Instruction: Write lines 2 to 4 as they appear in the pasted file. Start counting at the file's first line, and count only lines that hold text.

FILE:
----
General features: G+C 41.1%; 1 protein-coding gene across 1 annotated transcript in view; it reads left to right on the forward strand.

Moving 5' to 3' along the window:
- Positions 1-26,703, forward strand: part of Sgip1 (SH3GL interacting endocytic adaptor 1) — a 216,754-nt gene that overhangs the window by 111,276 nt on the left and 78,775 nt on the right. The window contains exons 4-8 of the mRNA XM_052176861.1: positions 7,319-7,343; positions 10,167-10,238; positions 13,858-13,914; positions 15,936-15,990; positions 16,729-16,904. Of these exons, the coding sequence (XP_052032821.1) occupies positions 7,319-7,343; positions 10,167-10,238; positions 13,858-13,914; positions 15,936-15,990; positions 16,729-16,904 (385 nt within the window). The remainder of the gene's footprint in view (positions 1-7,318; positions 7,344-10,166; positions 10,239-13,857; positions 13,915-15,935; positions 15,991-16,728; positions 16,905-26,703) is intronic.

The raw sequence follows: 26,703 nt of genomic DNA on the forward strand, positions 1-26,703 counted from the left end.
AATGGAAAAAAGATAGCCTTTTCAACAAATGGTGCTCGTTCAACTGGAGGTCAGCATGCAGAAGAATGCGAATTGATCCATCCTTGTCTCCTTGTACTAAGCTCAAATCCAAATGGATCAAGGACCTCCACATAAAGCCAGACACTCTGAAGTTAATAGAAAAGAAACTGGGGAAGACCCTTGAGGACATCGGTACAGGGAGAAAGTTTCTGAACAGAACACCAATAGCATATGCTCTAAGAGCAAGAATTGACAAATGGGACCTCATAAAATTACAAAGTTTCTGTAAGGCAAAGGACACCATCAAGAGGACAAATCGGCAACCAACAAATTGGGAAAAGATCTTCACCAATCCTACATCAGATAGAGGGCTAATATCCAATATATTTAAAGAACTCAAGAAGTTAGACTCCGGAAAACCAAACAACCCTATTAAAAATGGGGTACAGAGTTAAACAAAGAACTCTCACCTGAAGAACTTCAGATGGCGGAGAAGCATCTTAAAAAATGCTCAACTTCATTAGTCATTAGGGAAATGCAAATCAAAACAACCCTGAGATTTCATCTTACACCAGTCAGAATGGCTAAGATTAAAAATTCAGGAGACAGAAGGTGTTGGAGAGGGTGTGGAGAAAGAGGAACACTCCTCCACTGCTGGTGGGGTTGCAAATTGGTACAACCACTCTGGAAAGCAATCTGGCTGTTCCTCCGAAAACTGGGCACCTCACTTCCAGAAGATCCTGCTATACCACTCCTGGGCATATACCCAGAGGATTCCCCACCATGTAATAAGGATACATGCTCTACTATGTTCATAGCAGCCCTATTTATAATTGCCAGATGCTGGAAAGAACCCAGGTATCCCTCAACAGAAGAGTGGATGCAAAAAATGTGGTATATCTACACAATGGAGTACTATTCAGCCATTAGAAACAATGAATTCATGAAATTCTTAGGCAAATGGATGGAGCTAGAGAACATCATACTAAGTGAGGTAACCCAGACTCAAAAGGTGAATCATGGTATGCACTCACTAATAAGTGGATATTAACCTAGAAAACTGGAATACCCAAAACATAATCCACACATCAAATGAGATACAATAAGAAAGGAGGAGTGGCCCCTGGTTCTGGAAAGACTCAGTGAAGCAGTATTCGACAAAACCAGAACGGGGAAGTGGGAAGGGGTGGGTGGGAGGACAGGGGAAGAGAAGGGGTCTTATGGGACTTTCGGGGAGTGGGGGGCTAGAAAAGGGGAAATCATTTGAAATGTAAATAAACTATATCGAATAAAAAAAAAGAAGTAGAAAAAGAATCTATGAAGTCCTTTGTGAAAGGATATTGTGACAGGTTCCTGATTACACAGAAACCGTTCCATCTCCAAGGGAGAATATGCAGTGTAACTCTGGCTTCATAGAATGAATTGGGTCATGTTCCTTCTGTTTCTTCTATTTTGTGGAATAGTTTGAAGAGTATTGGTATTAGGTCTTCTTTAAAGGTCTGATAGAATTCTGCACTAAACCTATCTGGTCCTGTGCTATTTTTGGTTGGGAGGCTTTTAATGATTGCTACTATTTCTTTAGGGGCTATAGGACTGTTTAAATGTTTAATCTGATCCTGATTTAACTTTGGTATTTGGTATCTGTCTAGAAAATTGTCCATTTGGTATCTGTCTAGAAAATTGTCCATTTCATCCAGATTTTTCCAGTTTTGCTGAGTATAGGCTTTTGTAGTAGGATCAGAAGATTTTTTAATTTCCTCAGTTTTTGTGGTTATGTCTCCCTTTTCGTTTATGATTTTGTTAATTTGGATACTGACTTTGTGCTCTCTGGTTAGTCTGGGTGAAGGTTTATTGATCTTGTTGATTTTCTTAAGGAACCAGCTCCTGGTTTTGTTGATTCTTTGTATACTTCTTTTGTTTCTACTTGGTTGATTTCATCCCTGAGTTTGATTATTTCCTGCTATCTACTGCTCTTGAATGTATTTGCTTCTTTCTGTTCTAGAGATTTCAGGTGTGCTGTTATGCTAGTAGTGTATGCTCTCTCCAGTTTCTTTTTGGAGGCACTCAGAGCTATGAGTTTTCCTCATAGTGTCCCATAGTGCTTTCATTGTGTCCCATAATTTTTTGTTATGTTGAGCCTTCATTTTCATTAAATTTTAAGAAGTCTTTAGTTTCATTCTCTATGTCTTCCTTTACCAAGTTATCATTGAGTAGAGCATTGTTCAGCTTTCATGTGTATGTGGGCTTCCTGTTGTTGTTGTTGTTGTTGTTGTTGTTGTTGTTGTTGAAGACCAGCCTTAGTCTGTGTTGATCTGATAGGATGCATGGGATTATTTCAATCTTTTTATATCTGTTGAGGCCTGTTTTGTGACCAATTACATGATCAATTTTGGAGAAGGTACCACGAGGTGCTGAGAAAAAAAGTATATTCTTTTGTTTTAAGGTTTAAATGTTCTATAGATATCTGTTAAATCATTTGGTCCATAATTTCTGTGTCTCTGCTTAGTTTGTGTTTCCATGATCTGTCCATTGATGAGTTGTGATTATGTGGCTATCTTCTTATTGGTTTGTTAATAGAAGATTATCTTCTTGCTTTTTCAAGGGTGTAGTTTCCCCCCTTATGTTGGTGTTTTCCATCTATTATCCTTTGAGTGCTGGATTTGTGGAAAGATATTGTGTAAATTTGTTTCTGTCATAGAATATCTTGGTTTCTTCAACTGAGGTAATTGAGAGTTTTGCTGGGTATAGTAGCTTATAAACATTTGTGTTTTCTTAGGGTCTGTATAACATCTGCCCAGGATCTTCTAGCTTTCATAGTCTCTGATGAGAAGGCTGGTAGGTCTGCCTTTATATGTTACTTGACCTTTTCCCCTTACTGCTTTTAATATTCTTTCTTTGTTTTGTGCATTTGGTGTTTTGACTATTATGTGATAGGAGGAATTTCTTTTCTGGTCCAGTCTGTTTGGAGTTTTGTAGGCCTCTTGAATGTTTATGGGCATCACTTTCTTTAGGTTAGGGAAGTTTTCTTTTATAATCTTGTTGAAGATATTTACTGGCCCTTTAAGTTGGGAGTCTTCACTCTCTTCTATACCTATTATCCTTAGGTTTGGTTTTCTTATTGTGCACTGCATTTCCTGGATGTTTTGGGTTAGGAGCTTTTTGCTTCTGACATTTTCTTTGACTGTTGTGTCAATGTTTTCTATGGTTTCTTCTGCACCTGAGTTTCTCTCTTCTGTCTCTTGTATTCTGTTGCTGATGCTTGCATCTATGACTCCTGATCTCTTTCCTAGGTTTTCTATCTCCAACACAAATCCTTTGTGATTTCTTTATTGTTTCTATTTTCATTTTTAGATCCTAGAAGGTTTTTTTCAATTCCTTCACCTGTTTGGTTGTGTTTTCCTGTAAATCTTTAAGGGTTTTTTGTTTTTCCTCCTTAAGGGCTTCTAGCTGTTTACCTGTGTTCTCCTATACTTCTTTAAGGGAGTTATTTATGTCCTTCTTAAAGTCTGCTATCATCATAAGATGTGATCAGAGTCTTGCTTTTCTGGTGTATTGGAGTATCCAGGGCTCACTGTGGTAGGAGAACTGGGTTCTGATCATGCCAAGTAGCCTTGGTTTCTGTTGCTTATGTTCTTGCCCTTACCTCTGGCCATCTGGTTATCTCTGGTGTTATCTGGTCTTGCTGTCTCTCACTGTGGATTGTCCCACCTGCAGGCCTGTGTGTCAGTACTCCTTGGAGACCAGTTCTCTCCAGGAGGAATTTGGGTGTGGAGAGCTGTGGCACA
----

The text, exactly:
Moving 5' to 3' along the window:
- Positions 1-26,703, forward strand: part of Sgip1 (SH3GL interacting endocytic adaptor 1) — a 216,754-nt gene that overhangs the window by 111,276 nt on the left and 78,775 nt on the right. The window contains exons 4-8 of the mRNA XM_052176861.1: positions 7,319-7,343; positions 10,167-10,238; positions 13,858-13,914; positions 15,936-15,990; positions 16,729-16,904. Of these exons, the coding sequence (XP_052032821.1) occupies positions 7,319-7,343; positions 10,167-10,238; positions 13,858-13,914; positions 15,936-15,990; positions 16,729-16,904 (385 nt within the window). The remainder of the gene's footprint in view (positions 1-7,318; positions 7,344-10,166; positions 10,239-13,857; positions 13,915-15,935; positions 15,991-16,728; positions 16,905-26,703) is intronic.

The raw sequence follows: 26,703 nt of genomic DNA on the forward strand, positions 1-26,703 counted from the left end.